Improving Access with Primary Care Navigators for dementia, Oxford Terrace and Rawling Road Medical Group Gateshead

Case study summary

The navigators provide some direct support to patients and carers themselves, through regular fortnightly contact via telephone or a home visit, open invitations to the surgery for a “catch up and cuppa” and regular “getting to know you” events to meet with other people in similar situations.

 

Healthcare assistants have received training to spend half of their time acting as navigators, helping to connect vulnerable patients with care and support in the community, and providing direct non-medical support.

Two of the practices’ healthcare assistants received online training and peer support to help understand dementia and ways of providing non-medical support to people with dementia and their carers. They receive referrals from other members of the practice, and, in their other role as healthcare assistants, identify patients themselves would benefit from additional input.

For each new patient, they spend time getting to know the patient and their carers, identifying unmet needs and connecting them with sources of support. Common issues include social isolation and inactivity, and the navigators have built an extensive knowledge of the voluntary and community groups that can help. The navigators also act as a first port of call for nursing homes, handling issues such as prescription requests, visit requests and post-discharge coordination of services.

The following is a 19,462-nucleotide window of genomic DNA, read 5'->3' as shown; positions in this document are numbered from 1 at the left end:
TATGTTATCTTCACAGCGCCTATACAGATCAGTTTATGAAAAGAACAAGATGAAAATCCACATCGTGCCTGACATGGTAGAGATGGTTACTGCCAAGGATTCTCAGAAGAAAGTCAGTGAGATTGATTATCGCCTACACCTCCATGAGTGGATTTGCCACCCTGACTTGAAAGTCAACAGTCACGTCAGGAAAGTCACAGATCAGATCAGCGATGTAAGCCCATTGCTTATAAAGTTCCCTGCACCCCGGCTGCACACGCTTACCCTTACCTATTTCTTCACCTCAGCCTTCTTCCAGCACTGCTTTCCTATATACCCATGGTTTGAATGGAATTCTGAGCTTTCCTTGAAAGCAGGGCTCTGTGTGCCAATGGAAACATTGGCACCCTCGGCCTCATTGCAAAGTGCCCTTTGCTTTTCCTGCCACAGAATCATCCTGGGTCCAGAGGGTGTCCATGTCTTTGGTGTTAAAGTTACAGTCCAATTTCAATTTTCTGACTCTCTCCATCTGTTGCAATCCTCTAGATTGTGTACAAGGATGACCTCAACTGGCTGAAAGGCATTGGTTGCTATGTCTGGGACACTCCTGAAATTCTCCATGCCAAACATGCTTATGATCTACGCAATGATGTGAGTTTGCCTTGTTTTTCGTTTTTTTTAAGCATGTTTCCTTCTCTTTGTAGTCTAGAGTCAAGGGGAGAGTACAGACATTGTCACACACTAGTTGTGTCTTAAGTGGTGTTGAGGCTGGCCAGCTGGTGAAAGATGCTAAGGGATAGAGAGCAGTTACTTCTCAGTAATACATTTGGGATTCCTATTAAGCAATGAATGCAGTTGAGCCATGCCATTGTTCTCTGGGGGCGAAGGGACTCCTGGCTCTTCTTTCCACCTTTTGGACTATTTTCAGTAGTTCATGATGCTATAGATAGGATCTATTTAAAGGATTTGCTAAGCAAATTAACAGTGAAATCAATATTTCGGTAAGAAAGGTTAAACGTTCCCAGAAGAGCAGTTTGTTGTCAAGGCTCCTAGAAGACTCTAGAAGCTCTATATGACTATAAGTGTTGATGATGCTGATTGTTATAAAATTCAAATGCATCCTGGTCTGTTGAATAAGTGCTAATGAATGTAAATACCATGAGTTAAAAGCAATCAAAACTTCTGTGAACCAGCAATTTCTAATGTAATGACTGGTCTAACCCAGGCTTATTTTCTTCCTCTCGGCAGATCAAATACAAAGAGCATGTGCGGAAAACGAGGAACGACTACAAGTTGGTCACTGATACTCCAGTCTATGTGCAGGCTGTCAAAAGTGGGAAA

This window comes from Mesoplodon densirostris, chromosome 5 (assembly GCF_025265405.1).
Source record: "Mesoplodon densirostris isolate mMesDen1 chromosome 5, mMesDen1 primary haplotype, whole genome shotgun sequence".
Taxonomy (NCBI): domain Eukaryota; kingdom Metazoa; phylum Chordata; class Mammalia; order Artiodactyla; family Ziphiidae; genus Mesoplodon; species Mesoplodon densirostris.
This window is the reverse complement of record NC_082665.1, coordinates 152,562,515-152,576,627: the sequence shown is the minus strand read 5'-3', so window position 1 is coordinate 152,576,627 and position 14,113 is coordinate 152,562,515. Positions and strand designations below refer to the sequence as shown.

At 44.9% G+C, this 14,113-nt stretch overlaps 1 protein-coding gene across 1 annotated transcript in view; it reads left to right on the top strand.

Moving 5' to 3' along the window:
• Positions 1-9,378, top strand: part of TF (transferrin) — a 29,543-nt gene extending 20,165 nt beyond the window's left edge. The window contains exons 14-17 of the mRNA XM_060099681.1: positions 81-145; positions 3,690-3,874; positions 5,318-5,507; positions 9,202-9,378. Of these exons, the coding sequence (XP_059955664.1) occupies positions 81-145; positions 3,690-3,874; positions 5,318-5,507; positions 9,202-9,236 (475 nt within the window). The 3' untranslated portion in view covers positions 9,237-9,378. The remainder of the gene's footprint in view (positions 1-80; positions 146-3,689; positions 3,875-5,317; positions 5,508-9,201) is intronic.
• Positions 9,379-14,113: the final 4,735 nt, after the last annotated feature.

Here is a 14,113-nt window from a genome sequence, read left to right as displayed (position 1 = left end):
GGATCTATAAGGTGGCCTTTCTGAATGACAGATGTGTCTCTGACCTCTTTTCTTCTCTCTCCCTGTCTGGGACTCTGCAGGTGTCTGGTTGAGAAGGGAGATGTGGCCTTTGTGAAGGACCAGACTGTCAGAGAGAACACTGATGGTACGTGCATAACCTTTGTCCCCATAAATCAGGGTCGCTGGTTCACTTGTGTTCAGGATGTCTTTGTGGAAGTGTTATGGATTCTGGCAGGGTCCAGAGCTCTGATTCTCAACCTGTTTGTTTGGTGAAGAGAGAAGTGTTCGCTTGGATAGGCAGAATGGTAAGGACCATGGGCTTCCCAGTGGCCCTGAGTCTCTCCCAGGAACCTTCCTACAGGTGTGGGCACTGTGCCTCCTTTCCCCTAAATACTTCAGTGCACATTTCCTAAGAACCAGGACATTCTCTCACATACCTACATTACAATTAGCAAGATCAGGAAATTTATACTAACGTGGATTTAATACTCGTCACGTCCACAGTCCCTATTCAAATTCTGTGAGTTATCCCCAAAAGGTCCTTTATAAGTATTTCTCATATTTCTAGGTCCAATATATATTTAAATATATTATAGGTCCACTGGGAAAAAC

The navigators provide some direct support to patients and carers themselves, through regular fortnightly contact via telephone or a home visit, open invitations to the surgery for a “catch up and cuppa” and regular “getting to know you” events to meet  with other people in similar situations.

Impact

An evaluation by Deloitte reported that, in the first three months the navigators supported the GPs at the practice with screening 117 patients for dementia, agreeing 396 care plans with patients and connecting 43 carers and 20 veterans with local services. They undertook post-discharge support, coordination of services and medication for 86 patients, removing the need for GP appointment. Hospital admissions fell, by as much as 80%, for patients in contact with the navigators.

Tips for adoption

Initial training is important, and the following topics were found to be highly relevant for this role: understanding dementia, communication skills, understanding the carer experience, the Mental Capacity Act.

A variety of helpful e-learning resources is available from organisations including Skills for Health, Skills for Care, the SCIE Gateway, the Dementia Action Alliance and the Guideposts Trust.

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